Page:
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Live Neurons in Art: Components or Collaborators?

In his opening chapter of the biological art compendium “Signs of Life,” Eduardo Kac makes a particularly suggestive comment about the biological sciences in general.  I think this quote has even more significance to neuroscience specifically:

“The extreme difficulty in dealing with very complex biological interactions leads to the simplified treatment of life processes as quantified data that exhibit statistical patterns.  In turn, this can lead to an objectification of life and a disregard for the subjects and their rights.”[1]

From Zachary Weinersmith’s

Saturday Morning Breakfast Cereal

This claim seems to echo Tom Wolfe’s sentiment that scientific progress will lead to the death of the soul [2]: by reducing biological systems down to so many quantities and equations (all accurate within some statistical bounds), have we lost an important intuition about their intrinsic worth?  Is biology really just physical laws, with the same degree of moral importance as the law of gravity?  This reduction of the universe down to scientific law is called “naturalism,” and usually gets brought up during the discussion of free will or in religious contexts.  Here, though, I’d like to discuss naturalism in the context of what it means for the notion of “interests” in general- and consequentially, for ethical systems that are based on “interests.”

Fortunately, my favorite new-media artwork works as a stellar example of this issue.  In the Silent Barrage, a culture of rat neurons is used as part of an interactive robotic art installation.  Audience members walk among the robotic components (which are constantly drawing on sheets of paper), and are observed by overhead cameras.  The video feed from the cameras is translated into a pattern of electrical pulses which stimulate the culture, and the neurons within the culture respond by creating their own electrical activity.  This usually consists of bursts of activity that recruit the entire neural network (similar to epileptic seizures) which can be quieted through certain types of electrical stimulation.  Through the construction of this hybrid mixture of robotics and living neural tissue, the artists and scientists behind Silent Barrage give the audience the impression of walking through the mind of an artist suffering from epileptic seizures, in such a way that the interaction between the audience and the piece itself has the potential to silence these barrages of electrical activity.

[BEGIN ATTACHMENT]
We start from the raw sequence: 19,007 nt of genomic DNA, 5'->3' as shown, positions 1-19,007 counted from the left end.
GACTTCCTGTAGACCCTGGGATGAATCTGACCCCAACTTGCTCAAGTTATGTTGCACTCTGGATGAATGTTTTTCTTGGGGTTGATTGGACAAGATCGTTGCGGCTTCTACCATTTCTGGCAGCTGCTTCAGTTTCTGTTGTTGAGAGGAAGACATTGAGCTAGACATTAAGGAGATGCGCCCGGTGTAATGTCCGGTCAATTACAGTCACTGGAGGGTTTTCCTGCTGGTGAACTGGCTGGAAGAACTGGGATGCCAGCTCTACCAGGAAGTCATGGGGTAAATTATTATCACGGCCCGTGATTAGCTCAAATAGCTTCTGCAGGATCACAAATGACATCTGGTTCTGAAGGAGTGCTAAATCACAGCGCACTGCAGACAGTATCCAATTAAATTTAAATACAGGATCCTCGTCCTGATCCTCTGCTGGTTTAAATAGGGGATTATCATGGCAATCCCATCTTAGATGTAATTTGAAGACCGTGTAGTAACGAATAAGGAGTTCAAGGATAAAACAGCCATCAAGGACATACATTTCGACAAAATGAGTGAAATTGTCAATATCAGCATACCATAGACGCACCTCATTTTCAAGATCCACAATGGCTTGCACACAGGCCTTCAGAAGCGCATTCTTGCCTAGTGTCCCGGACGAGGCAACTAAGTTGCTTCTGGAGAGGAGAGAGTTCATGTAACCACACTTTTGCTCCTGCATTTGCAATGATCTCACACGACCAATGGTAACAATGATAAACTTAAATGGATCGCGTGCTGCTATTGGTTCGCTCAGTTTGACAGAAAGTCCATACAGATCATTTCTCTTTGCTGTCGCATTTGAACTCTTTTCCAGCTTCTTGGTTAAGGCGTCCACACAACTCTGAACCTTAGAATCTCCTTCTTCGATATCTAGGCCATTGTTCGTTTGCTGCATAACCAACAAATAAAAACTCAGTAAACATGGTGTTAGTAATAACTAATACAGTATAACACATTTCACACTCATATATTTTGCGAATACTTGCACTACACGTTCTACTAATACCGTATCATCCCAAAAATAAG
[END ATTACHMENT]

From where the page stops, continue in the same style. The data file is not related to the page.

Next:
The interaction between the artists and the biological tissue in Silent Barrage could potentially be evaluated as a sort of co-authorship: the human artists design the bulk of the piece, and the culture ‘designs’ (or perhaps ‘performs’ would be more appropriate) some of the details [3].  However, there are several differences between Silent Barrage and a traditional artistic collaboration.  First, the neural culture is without any sort of (forgive me) “cultural” understanding of the goals of the piece, lacking both the experience and capacity to understand the effect of it’s actions in the hearts and minds of the audience.  Secondly, the neural component of Silent Barrage has no existence outside of the piece to pursue it’s own interests – it is trapped inside the artwork, more similar to a raw material than a collaborator.

Left: Culture of rat neurons growing on top of a microelectrode array. Photo by Guy Ben-Ary.  Middle: Robotic drawing carriage used by Silent Barrage. Photo by Soyo Lee. Right: Drawing created by Silent Barrage- should the culture itself receive credit for this work?  Photo by Phil Gamblen.

Thirdly, and perhaps most importantly, any interests that the neurons of Silent Barrage have are being engineered to fill a particular need of the piece.  The electrical stimulation protocols used in the first showings of Silent Barrage were designed based on a simple relationship that had been previously observed [4]- the faster stimulation is applied, the less network wide bursting occurs. While living tissue (and the interests that such tissue might be said to have [5]) has been manipulated in several biological artworks [6] that preceded and followed Silent Barrage, unlike bacteria or osteoblasts, neurons are believed to make up the machinery that underlie the interests of morally (or at least legally) important beings- the rats who we aren’t allowed to torture, the dogs we aren’t allowed to neglect, and the humans that we aren’t allowed to deny equality to.

The real issue here is that a system that looks suspiciously like your brain is being engineered to act as part of an artwork.  If we can engineer the interests of a neural system to match our own, does that mean that those interests can be considered our own tools?  And if a neural systems’ interests are not just coincidentally equivalent to our own, but designed to be equivalent to our own, are they anything more than tools?  Does it still make sense to call them separate interests, or just extensions of our own? And lastly, if we can somehow convince ourselves that the ‘interests’ of a biological system are simply extensions of our own interests, what possible moral repercussions could come of our using biological systems in any way we please?